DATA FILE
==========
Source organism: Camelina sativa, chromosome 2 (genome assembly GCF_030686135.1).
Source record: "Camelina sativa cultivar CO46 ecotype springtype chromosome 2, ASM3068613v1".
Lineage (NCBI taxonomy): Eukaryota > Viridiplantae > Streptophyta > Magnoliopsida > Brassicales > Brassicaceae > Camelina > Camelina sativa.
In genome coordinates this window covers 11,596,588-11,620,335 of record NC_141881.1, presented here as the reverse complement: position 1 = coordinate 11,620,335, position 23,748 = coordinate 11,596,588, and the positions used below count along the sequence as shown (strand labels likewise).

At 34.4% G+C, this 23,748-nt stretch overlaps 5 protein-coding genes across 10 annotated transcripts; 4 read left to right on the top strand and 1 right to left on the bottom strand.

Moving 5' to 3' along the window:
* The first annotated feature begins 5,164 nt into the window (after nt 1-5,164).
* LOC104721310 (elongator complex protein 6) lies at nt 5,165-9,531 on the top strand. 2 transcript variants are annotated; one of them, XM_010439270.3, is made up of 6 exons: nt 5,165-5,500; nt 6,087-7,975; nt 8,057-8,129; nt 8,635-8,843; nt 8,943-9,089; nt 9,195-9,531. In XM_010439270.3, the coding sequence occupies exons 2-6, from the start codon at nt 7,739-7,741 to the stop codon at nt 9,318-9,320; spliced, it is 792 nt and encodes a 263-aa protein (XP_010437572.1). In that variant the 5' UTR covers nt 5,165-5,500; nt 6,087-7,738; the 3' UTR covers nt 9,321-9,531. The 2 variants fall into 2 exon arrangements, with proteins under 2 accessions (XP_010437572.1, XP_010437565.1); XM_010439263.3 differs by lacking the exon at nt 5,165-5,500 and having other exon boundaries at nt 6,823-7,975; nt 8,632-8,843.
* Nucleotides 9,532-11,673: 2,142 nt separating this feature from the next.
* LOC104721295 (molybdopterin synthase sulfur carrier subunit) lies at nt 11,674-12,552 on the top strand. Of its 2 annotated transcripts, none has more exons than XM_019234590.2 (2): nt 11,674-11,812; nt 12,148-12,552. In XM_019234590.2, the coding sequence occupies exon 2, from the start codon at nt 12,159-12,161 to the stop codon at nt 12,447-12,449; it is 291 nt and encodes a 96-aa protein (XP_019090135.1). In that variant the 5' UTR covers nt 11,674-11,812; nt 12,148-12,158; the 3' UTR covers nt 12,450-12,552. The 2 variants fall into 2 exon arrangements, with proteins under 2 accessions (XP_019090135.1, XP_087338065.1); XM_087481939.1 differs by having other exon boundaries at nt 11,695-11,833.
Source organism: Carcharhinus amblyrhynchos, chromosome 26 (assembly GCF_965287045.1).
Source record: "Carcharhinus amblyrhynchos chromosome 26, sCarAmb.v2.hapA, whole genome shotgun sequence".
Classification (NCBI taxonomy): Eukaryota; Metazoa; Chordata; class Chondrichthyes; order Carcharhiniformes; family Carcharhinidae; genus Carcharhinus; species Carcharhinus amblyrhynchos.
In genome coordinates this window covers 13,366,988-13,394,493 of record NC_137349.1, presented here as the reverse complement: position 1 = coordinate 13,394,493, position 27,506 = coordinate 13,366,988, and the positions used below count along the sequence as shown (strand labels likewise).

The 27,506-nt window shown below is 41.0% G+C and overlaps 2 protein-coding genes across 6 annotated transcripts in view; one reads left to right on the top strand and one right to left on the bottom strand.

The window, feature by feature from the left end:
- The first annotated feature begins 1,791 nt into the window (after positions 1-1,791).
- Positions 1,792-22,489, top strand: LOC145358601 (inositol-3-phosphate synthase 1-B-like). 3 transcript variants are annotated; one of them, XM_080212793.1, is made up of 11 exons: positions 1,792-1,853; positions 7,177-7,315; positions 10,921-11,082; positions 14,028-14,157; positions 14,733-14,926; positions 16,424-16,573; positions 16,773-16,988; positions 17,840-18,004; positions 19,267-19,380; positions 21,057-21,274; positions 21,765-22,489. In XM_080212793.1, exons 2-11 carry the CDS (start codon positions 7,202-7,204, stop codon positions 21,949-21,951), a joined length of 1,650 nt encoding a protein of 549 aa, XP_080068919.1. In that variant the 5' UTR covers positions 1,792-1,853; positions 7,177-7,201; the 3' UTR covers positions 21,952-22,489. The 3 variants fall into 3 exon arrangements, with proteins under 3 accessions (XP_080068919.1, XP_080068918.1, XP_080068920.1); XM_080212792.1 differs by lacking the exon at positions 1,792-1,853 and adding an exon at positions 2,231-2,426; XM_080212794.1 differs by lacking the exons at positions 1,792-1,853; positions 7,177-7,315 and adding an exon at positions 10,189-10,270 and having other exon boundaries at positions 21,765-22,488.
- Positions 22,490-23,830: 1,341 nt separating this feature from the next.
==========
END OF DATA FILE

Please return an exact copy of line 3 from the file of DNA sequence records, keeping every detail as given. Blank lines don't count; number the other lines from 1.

Lineage (NCBI taxonomy): Eukaryota > Viridiplantae > Streptophyta > Magnoliopsida > Brassicales > Brassicaceae > Camelina > Camelina sativa.